National Sections of the L5I:

Uganda and the fight for gay rights

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The struggle for gay rights in Uganda and across Africa has been hitting the headlines. Simon Hardy asks why is homophobia still such an issue today?

Uganda is not a nice country to live in if you are a homosexual.

Homosexuality is illegal in the country, punishable by 14 years in prison, but there are moves to increase punishments for people based on their sexuality.

Since 2009 law makers had been debating a new anti-homosexuality bill which would have made some homosexual acts punishable by death and increased others to life imprisonment. Thankfully the bill fell in mid May after lawmakers failed to discuss it during the lifetime of that parliament. But the fact it was even considered at all is proof of how backward and reactionary so many Ugandan politicians are in their views on gay rights.

Sadly it is not just the people in political power who are so reactionary. There is a terrible homophobic sickness in Ugandan society as a whole, which stems from the churches, the media, the business community and extends right down into the shanty towns. Uganda's Rolling Stone magazine published a front page in 2010 of several men it claimed were gay under the headline "Hang Them", along with their addresses. When one man David Kato sued them he was beaten to death by a man in his home. The Rolling Stone editor condemned the killing with the excuse “We want the government to hang people who promote homosexuality, not for the public to attack them.”

The homophobic sickness was even present at Kato's funeral when the presiding Anglican pastor Anglican Thomas Musoke called on homosexuals to repent or face punishment by God. The homophobes used every opportunity to attack Uganda's gay community and persecute them.

The campaign in Uganda is directed against homosexual acts but also against the so-called promotion of homosexuality. This is the belief that gay men or women brainwash straight children into becoming gay. This idea has no basis in fact whatsoever - it comes from a belief, usually propagated by the church that all humans are born straight and then somehow become corrupted into being gay. This is why Churches and homophobic business men pour money into campaigns and institutions which claim to cure gay people or help prevent gay people “recruiting”.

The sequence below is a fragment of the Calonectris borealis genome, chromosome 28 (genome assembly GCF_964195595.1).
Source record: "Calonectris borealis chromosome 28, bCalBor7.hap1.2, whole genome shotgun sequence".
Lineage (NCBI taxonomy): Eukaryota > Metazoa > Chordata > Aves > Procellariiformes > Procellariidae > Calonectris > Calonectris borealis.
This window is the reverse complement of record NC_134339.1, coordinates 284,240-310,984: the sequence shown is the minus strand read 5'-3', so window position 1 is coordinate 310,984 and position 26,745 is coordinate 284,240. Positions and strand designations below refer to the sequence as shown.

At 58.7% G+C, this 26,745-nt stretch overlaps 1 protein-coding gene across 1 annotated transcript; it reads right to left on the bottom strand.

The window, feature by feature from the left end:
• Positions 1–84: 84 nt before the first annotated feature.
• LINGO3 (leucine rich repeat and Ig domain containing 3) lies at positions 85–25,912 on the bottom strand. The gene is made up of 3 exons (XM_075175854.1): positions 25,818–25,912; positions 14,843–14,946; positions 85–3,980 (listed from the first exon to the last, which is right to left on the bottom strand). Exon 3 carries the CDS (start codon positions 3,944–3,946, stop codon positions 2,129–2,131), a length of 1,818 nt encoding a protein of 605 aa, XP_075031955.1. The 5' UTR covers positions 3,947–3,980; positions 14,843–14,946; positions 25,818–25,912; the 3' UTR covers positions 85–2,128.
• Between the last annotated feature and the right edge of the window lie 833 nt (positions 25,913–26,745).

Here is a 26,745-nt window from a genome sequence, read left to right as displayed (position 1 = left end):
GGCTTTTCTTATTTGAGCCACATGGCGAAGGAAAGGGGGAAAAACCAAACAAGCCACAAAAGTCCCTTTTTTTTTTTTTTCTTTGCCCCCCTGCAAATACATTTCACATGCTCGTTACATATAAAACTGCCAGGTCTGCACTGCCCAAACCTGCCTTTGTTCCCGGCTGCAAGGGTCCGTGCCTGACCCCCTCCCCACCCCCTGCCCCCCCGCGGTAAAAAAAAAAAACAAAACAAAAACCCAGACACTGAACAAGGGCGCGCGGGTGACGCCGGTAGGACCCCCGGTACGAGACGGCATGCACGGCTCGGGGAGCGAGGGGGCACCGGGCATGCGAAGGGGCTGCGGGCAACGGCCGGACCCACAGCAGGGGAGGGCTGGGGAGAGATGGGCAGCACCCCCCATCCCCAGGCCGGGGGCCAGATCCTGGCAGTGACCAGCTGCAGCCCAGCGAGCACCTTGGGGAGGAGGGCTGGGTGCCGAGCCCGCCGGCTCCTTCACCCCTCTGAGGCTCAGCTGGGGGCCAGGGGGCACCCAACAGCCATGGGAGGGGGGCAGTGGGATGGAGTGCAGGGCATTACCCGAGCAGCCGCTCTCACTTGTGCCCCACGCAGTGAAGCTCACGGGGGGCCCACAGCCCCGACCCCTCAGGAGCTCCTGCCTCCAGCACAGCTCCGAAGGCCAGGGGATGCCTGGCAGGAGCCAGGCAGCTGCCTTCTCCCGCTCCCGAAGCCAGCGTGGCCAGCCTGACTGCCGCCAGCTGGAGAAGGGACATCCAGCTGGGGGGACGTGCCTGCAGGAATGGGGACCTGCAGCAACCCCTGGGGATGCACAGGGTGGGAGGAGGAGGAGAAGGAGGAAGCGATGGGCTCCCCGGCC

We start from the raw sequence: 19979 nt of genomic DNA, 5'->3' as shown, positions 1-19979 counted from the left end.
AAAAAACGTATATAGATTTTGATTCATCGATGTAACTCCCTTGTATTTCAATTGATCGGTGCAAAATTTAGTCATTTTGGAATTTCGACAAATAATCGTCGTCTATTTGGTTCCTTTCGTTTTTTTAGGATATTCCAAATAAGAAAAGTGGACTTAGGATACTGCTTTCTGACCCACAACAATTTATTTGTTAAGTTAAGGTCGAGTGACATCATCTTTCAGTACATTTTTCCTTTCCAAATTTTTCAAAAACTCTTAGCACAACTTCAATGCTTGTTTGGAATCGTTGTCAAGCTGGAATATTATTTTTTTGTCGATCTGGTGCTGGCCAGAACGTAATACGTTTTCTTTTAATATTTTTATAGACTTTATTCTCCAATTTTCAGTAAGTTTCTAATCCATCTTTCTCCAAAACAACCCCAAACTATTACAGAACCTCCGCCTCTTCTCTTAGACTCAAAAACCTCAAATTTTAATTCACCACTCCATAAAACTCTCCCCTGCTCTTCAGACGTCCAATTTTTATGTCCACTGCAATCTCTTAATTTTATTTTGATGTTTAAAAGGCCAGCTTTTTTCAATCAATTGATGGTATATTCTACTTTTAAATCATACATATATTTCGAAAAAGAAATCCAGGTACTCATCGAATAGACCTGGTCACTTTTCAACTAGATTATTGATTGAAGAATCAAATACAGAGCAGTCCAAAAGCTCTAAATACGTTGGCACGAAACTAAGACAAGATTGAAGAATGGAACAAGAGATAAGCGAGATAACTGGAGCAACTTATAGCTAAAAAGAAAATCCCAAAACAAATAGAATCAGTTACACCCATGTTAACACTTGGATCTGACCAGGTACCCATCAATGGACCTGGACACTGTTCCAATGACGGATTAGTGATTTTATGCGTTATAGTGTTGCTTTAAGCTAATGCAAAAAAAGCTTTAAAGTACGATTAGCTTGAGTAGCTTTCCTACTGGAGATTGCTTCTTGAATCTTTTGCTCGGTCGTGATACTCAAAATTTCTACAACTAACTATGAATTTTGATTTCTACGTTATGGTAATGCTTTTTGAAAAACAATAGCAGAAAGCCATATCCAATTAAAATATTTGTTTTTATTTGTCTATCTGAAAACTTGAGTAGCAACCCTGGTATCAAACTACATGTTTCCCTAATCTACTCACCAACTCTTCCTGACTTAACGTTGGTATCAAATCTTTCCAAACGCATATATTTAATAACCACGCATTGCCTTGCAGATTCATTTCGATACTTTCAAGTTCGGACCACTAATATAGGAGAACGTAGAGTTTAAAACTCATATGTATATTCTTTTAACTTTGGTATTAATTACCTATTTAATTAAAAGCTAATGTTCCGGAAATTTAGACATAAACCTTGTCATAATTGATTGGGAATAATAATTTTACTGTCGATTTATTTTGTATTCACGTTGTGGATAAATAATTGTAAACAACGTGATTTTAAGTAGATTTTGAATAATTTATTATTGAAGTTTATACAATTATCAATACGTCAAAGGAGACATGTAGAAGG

These attitudes are not just in Uganda, they can be found across the world. However in Africa the struggle for gay rights has a long path to travel as the powerful religious organisations openly call for attacks on homosexuals and harsher legislation against gay people. In some countries, such as Kenya, Muslim and Christian clerics have joined forces to “flush out gays” in several high profile campaigns which can end up with violent gangs roaming the streets looking for gay men.

Homophobia and colonialism

The reactionary views on homosexuality are in many cases a hang-over from colonial rule. When the British wrote legislation for countries like Kenya they included anti-homosexual laws which are still in place today. The conservative British colonial authorities actively promoted a virulently reactionary form of religious evangelicalism to act as a powerful social force against progressive movements, the working class and women.

However, during the struggle against colonialism some began to argue that homosexuality had been introduced to Africa by the Europeans, and that it was an affront to the normal sexual relations of African people. The idea that there had never been homosexuality in Africa before European colonisation is simply untrue – homosexual relationships have existed in every continent in some form or another. Often pre-modern societies could be incorporative of homosexuality and Africa is no exception to this general trend.

In the wealthy, imperialist countries like Britain important movements emerged in the 1960s and 70s to fight for more rights for gay people, leading to its decriminalisation and equality opportunity legislation. These victories have yet to be won in many other countries.

However, it would be wrong to see the world divided between ‘enlightened’ first world nations and backward third world nations. Whilst there are many important freedoms in the western world for gay people, there is still widespread homophobia across those societies as well.

Western governments have deported gay refugees back to countries where their sexuality could see them being harassed, beaten, tortured or killed.

Asylum seekers in Britain who faced homophobic discrimination from the governments of their home country were routinely sent back to places like Iran (where you can be flogged for homosexuality) or Cameroon where you can be imprisoned for up to six years.

International solidarity is crucial to this fight. Socialists stand for the emancipation of all people from social oppression and we reject utterly the view that homosexuality is in some way immoral or wrong. Fighting for gay rights is crucial under capitalism, but we can only truly end social oppression when we overthrow capitalism and the social institutions which perpetuate divisions and violence against people based on race, gender or sexuality.